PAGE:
Visit by the Committee to the Scottish
Parliament on 24/25 April 2002
Note by the Clerk of the Committee
Meeting with Scottish Parliament officials
1. Lesley Beddie, Director of Communications Technologies,
welcomed the Committee and introduced key staff from the Scottish
Parliament's Communications Technologies Directorate (CTD). Unlike
its Westminster counterpart, the Communications Technologies Directorate
embraces not just the provision of IT hardware, services and network
support but also the provision of information systems and broadcasting
2. MSPs are provided with a PC and laptop for their
Edinburgh office, as well as an allowance to cover the cost of
IT equipment for Members' staff. A remote access facility is provided
- this is currently Citrix-based and has received mixed reviews.
The time taken to dial in and to log in seems to be the main frustration.
A move to VPN/Broadband connectivity is being studied.
3. No equipment is provided centrally for constituency
offices under the existing contract: this will change in 2003.
4. CTD consulted with MSPs on what type of laptop
and PDA should be provided. The PDAs are supplied through GCAT:
they do not have a wireless connection and therefore need to be
regularly synchronised with the local workstation. A questionnaire
was sent to all MSPs concerning the replacement laptops. Responses
were analysed and MSPs were offered a choice of laptops, varying
from an ultralightweight machine to a large workhorse. Three types
of PDA are recommended and validated for use on the Parliamentary
network. These can be synchronised with a local workstation or
using the MSP's laptop when dialled in to the Parliament. PDAs
can be purchased by MSPs using Parliamentary allowances.
5. Case management software has been developed for
MSPs but it has proved difficult to customise it to meet individual
preferences. The specification for the case management met as
many of the requirements as possible. Several MSPs are using the
system as developed and others have requested modifications and
6. Equipment to be installed in the Holyrood building
includes digital audio recording for the Official Report as a
replacement for the current analogue tapes. The new system will
allow the archiving and searching of the audio clips once they
are indexed appropriately.
7. The Information Systems team are responsible for
development of the Parliamentary website, Intranet redesign, records
management and the accessibility of data for the Parliament. The
website receives approx. 700,000 hits per month, mostly from central
government, local government and the media. The "What's Happening"
pages are the most popular.
8. Web page content management, a new project for
the Web and intranet team, aims to devolve responsibility for
document generation and publication to those originating the information,
who will need suitable training. A project similar to the Parliamentary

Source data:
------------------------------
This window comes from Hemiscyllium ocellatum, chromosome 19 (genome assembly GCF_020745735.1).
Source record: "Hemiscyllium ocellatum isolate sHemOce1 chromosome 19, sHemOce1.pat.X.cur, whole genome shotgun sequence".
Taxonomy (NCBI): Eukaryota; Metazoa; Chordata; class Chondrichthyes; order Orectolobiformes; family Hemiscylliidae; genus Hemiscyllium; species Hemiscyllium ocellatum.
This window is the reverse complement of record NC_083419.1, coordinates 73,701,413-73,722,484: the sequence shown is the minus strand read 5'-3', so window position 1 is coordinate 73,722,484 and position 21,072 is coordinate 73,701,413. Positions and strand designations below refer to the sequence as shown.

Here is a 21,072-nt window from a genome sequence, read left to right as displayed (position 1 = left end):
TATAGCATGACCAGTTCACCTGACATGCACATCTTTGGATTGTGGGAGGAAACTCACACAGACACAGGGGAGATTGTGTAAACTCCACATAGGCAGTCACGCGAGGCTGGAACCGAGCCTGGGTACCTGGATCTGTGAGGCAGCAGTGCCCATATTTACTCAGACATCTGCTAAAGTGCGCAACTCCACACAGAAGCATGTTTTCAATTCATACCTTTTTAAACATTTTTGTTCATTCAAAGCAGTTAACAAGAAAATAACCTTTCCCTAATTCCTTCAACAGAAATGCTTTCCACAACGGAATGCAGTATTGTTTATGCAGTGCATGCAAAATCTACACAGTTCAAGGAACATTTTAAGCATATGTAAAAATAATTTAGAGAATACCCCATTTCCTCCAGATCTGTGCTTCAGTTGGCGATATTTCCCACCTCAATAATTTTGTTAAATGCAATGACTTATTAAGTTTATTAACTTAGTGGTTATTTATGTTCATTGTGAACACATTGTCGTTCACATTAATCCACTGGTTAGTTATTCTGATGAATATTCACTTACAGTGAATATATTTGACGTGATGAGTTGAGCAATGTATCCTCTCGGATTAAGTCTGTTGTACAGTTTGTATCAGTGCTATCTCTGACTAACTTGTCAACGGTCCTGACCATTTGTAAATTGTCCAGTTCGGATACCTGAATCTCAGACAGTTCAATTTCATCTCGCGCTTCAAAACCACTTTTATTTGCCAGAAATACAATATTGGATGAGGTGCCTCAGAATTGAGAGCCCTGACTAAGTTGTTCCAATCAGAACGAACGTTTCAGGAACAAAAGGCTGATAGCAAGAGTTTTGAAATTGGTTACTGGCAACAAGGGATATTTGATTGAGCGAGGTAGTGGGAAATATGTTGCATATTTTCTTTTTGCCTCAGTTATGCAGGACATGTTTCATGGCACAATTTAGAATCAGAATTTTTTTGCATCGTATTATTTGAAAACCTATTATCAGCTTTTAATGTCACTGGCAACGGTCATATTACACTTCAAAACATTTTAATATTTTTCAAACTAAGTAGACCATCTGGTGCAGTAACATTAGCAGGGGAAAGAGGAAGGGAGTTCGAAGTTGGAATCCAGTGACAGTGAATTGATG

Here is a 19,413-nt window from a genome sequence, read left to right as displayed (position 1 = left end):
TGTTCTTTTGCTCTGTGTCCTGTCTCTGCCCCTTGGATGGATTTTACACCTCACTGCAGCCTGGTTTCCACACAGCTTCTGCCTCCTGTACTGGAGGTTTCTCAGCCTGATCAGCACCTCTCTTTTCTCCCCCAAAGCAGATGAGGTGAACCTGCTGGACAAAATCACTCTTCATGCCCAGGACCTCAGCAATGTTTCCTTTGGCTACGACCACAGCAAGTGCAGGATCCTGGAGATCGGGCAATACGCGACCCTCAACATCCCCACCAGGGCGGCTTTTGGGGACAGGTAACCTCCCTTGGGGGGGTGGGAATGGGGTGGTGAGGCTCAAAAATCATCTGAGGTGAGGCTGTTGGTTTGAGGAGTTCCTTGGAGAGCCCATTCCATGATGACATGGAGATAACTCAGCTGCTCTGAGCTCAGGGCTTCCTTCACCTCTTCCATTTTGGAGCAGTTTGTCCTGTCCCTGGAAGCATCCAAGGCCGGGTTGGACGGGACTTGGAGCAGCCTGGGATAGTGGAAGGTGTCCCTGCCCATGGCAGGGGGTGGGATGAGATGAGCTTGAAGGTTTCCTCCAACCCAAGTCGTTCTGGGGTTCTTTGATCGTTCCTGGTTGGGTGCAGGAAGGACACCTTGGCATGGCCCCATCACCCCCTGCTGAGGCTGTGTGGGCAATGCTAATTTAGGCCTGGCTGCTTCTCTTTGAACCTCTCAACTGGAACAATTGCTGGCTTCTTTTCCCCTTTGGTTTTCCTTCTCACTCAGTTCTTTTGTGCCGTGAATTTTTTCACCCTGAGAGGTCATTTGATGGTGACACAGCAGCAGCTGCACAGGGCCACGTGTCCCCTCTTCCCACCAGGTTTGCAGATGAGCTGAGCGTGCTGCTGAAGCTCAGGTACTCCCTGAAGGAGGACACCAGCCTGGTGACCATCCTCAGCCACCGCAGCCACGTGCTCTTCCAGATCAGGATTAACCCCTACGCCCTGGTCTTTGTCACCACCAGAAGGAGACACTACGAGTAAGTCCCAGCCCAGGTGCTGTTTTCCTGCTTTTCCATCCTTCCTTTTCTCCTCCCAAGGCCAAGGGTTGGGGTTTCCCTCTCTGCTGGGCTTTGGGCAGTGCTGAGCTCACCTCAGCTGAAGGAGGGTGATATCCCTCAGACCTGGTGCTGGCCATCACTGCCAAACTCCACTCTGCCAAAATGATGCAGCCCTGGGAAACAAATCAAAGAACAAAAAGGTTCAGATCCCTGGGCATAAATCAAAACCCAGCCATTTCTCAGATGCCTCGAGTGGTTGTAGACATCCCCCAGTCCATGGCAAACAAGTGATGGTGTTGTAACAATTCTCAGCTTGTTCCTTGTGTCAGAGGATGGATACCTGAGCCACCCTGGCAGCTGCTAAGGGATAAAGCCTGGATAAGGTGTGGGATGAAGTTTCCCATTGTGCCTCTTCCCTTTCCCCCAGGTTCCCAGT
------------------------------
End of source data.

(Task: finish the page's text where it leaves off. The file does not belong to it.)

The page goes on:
Information Management System (PIMS) is under way, with the aim
of breaking down the storage of information in "silos"
currently created by the various business teams across the Parliament.
The initial approach is to increase Parliament-wide accessibility
to individual data stores. This has been achieved for PQs and
will be extended in the near future to Motions and MSPs' biographies.
9. The Customer Relations Management team serve as
the main interface between Parliamentary users and the technical
support staff. The Helpdesk is generally able to fix 80% of calls
at the time of enquiry. The aim is to answer all calls within
3 rings. If problems cannot be solved immediately and are referred
onwards, the Helpdesk maintains "ownership", stays in
contact with the caller and contacts the caller within 15 minutes
of the problem having been rectified, to see whether the caller
10. Efforts are made to manage expectations and also
to inform MSPs about the quality of different IT products on offer
e.g. digital voice recorders and PDAs. To some extent the team
have an "educative" function, making users aware of
information services and of the limits of product capability.
Users of new products are offered a training course or sometimes
30 minutes' onsite guidance - "handholding".
11. The Helpdesk currently offers limited support
to constituency offices by way of "over the phone advice"
on the use of remote access and on other matters, even though
the Parliament does not currently supply IT equipment to constituency
offices. It is intended that a support service contract for constituency
offices should be in place for the next Parliament. IT equipment
in constituency offices is bought using funds from from MSPs'
allowances: it is Parliamentary equipment but is not supplied
by the IT Department. The view of CTD is that the equipment is
used by Members and their staff to perform essential Parliamentary
work and that CTD has an obligation to support it.
12. There is no equivalent to the Information Committee:
policy is generally ratified through informal contact with MSPs
or, if there is a significant financial commitment, through the
Scottish Parliament Corporate Body (consisting of the Presiding
Officer, the Chief Executive and representatives of each of the
13. There is an informal cross-party group of MSPs
- the MSP IT User Group - which meets regularly with the Parliament's
14. The Parliament's Information Centre (SPICe),
which is part of the Research and Information Group, does not